Some time ago, I pulled this quote from a longer article by John Lahr – The Illumination Business: why drama critics must look at and look after the theatre. I came across it again as I was reviewing another piece I’m working on. It continues to resonate for me, but the quote itself couldn’t have come at a better time as I sat down to record my response to Maxine Mellor’s play Trollop, the winner of the Premier’s Drama Award 2012-13 and receiving its premiere, world performance at Queensland Theatre Company.
Reviewing assumes that the plot is the play; criticism, on the other hand, knows that the plot is only part of a conversation that the playwright is having about a complex series of historical and psychological issues. The job of the critic is to join that conversation, to explore the play and link it to the world. The job of the reviewer is to link the play to the box office.
Mr Lahr is clearly not keen to be described as a ‘reviewer.’ I don’t particularly care one way or the other; a critic by any other name will smell as pungent. Anyway, I did rather like the bit that notes the critic’s job in joining in the conversation. I’ve always been more interested in conversations with playwrights than budget bottom lines and I agree that plots are not the play, which is just as well. Continue reading Review: Trollop – Queensland Theatre Company at Bille Brown Studio
The last time Herr Brecht and I crossed paths was in a high school drama room, some 16 years ago and, to be perfectly honest, I wasn’t taken with his work. Come opening night of QTC’s indigenous production of his most famous play, and all I could remember about Brecht was that I was supposed to remember something about Brecht. Nonetheless, as the corrugated iron curtain flew up on Mother Courage, I was put at ease. These people I knew.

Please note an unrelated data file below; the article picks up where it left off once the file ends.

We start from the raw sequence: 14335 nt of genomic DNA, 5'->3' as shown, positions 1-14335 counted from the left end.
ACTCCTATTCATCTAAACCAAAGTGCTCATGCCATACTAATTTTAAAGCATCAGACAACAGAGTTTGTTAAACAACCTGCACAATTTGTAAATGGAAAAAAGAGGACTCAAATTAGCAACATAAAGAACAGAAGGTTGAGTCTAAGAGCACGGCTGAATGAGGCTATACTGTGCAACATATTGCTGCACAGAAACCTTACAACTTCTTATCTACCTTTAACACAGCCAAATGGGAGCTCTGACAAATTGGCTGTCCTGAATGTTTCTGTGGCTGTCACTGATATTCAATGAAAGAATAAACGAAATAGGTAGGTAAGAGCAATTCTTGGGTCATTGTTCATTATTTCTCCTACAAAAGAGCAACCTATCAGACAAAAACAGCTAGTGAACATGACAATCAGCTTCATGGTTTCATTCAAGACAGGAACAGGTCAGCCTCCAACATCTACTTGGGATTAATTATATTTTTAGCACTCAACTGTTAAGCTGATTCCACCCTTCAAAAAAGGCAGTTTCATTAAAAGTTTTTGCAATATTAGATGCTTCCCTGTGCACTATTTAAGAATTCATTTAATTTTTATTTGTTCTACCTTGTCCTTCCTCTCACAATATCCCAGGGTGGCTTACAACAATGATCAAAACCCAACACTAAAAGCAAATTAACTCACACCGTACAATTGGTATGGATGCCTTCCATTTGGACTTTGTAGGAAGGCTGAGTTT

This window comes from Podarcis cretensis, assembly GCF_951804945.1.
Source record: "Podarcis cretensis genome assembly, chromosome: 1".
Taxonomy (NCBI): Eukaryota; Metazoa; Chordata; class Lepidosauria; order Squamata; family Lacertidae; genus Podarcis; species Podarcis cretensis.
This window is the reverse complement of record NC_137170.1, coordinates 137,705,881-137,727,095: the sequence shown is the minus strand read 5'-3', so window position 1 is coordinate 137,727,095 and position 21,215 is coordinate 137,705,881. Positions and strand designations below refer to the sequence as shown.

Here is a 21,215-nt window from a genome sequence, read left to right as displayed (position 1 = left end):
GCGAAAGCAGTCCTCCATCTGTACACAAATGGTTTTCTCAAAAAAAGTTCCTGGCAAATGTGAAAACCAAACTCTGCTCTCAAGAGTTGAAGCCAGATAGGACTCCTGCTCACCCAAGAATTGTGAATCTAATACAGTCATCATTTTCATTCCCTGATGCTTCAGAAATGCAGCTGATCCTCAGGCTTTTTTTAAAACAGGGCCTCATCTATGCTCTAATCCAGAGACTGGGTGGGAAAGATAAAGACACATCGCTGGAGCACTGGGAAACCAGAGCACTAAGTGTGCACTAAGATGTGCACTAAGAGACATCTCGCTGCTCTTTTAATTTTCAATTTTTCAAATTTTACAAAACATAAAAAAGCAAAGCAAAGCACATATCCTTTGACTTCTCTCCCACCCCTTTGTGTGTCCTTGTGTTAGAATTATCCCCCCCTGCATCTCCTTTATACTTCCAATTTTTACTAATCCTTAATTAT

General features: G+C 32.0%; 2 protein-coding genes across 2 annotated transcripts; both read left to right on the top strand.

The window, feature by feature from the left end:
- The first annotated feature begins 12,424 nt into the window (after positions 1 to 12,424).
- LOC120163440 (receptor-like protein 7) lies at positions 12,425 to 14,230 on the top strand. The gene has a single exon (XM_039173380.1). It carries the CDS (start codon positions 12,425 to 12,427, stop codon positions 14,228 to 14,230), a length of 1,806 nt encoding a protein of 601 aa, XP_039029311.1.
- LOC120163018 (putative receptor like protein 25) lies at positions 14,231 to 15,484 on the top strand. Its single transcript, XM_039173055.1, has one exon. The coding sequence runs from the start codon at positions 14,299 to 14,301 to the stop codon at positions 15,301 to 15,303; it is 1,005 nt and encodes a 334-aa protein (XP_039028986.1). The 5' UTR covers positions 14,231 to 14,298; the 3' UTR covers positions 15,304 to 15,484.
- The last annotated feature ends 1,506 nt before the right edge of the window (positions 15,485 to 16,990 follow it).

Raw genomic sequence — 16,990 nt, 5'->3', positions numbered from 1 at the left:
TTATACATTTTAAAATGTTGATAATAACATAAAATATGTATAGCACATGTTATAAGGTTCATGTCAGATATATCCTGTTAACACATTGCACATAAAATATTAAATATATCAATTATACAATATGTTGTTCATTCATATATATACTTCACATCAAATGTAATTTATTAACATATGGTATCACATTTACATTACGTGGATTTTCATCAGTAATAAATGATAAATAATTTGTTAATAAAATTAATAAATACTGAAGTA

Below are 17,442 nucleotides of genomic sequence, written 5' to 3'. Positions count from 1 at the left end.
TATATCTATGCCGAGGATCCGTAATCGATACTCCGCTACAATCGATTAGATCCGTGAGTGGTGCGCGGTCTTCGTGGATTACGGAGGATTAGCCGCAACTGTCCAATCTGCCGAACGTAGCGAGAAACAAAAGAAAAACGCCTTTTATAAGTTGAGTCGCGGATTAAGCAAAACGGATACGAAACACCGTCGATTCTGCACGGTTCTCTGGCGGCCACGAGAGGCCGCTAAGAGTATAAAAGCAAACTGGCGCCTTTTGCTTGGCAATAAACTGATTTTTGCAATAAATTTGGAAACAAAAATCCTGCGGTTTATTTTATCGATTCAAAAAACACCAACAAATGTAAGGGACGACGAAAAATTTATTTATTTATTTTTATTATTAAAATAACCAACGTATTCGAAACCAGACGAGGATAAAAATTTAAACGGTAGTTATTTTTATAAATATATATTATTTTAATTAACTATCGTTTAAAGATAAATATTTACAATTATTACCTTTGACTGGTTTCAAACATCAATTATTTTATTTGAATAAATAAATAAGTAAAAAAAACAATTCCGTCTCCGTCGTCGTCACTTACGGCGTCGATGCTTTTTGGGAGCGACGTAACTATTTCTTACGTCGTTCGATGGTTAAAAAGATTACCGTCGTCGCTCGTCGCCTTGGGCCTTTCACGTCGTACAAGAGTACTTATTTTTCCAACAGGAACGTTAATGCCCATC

Probably his best known play, Brecht’s epic Mother Courage (1939) is set on the battlegrounds of the European thirty years’ war, 1618-1648. This production, adapted in a new translation by Wesley Enoch and Paula Nazarski, is set in a post-apocalyptic Australia, a world where ‘government is lost and human greed takes the form of mining armies.’ The indigenous population is clearly divided and, like the original, this Mother Courage is making her living – surviving the impossible odds – by profiteering from war. Continue reading Review: Mother Courage – Queensland Theatre Company and QPAC at The Playhouse, QPAC
Sometimes you see a production that so beautifully pulls form and content together that it becomes the perfect icing on a delicious cake. This is the way I feel about Queensland Theatre Company’s first for the 2013 Season, a double-bill by Peter Houghton: The Pitch (directed by Catarina Hebbard) and The China Incident (directed by Daniel Evans).
Both plays are about role-playing. To hit their marks both require actors of imagination with a mastery and control of stagecraft – the key ingredients for great role-playing. Both plays are monodramas – extended monologues – requiring stamina and all the power of concentration their cast can muster. The one-person play is the supreme test for the actor; the risks are high but the rewards marvellous if it all works. Fortunately and marvellously for us Barbara Lowing and Hugh Parker fit the bill and their roles like a glove.
Two characters Bea Pontivec (Ms Lowing) and Walter Weinermann (Mr Parker) are under pressure: he’s a writer preparing to pitch a new movie to potential producers; she’s a high-level, political PR consultant jockeying clients and a family wedding. Their respective clocks are ticking – Walter’s got an hour to get his movie together; she to wrangle a genocidal African general, the President of the US, the UN, her in-laws, stroppy daughter and …. you get the idea?
I like the concept. Take a group of young characters pulled out of the myths surrounding the Trojan War and make them the seniors of 2012, complete with impending formal. Writer Chris Beckey and director/designer Steven Mitchell Wright have offered up a media-infused collision of old and new that seeks to highlight that it’s all just a little bit of history repeating itself when it comes to growing up in a war zone. The Danger Ensemble collaborated with the Vanguard Youth Theatre to develop and perform the work, and the cast of eight young actors grab the show with both hands (and at times their bared teeth) and run with it. Continue reading Review: Children of War, La Boite indie and The Danger Ensemble in association with the Vanguard Youth Theatre